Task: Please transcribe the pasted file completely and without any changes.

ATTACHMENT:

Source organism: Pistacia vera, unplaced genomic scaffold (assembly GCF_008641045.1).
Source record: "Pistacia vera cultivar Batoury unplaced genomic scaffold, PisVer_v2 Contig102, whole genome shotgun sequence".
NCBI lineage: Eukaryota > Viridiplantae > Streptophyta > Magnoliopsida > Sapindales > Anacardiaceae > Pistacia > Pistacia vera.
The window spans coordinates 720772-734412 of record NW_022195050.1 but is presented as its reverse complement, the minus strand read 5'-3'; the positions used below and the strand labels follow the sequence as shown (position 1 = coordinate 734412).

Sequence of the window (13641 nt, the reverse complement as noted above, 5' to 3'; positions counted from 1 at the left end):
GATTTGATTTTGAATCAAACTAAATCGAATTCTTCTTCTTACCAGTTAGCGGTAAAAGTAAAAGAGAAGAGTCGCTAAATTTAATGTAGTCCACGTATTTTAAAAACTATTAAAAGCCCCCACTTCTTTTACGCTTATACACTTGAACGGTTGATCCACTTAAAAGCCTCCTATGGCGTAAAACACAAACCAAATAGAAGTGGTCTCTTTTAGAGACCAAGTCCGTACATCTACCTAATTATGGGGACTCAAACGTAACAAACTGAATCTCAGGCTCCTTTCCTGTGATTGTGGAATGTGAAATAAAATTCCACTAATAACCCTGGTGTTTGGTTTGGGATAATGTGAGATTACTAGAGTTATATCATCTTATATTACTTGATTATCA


Source organism: Pistacia vera, unplaced genomic scaffold (assembly GCF_008641045.1).
Source record: "Pistacia vera cultivar Batoury unplaced genomic scaffold, PisVer_v2 Contig102, whole genome shotgun sequence".
NCBI lineage: Eukaryota > Viridiplantae > Streptophyta > Magnoliopsida > Sapindales > Anacardiaceae > Pistacia > Pistacia vera.
The window spans coordinates 720772-734412 of record NW_022195050.1 but is presented as its reverse complement, the minus strand read 5'-3'; the positions used below and the strand labels follow the sequence as shown (position 1 = coordinate 734412).

Sequence of the window (13641 nt, the reverse complement as noted above, 5' to 3'; positions counted from 1 at the left end):
GATTTGATTTTGAATCAAACTAAATCGAATTCTTCTTCTTACCAGTTAGCGGTAAAAGTAAAAGAGAAGAGTCGCTAAATTTAATGTAGTCCACGTATTTTAAAAACTATTAAAAGCCCCCACTTCTTTTACGCTTATACACTTGAACGGTTGATCCACTTAAAAGCCTCCTATGGCGTAAAACACAAACCAAATAGAAGTGGTCTCTTTTAGAGACCAAGTCCGTACATCTACCTAATTATGGGGACTCAAACGTAACAAACTGAATCTCAGGCTCCTTTCCTGTGATTGTGGAATGTGAAATAAAATTCCACTAATAACCCTGGTGTTTGGTTTGGGATAATGTGAGATTACTAGAGTTATATCATCTTATATTACTTGATTATCA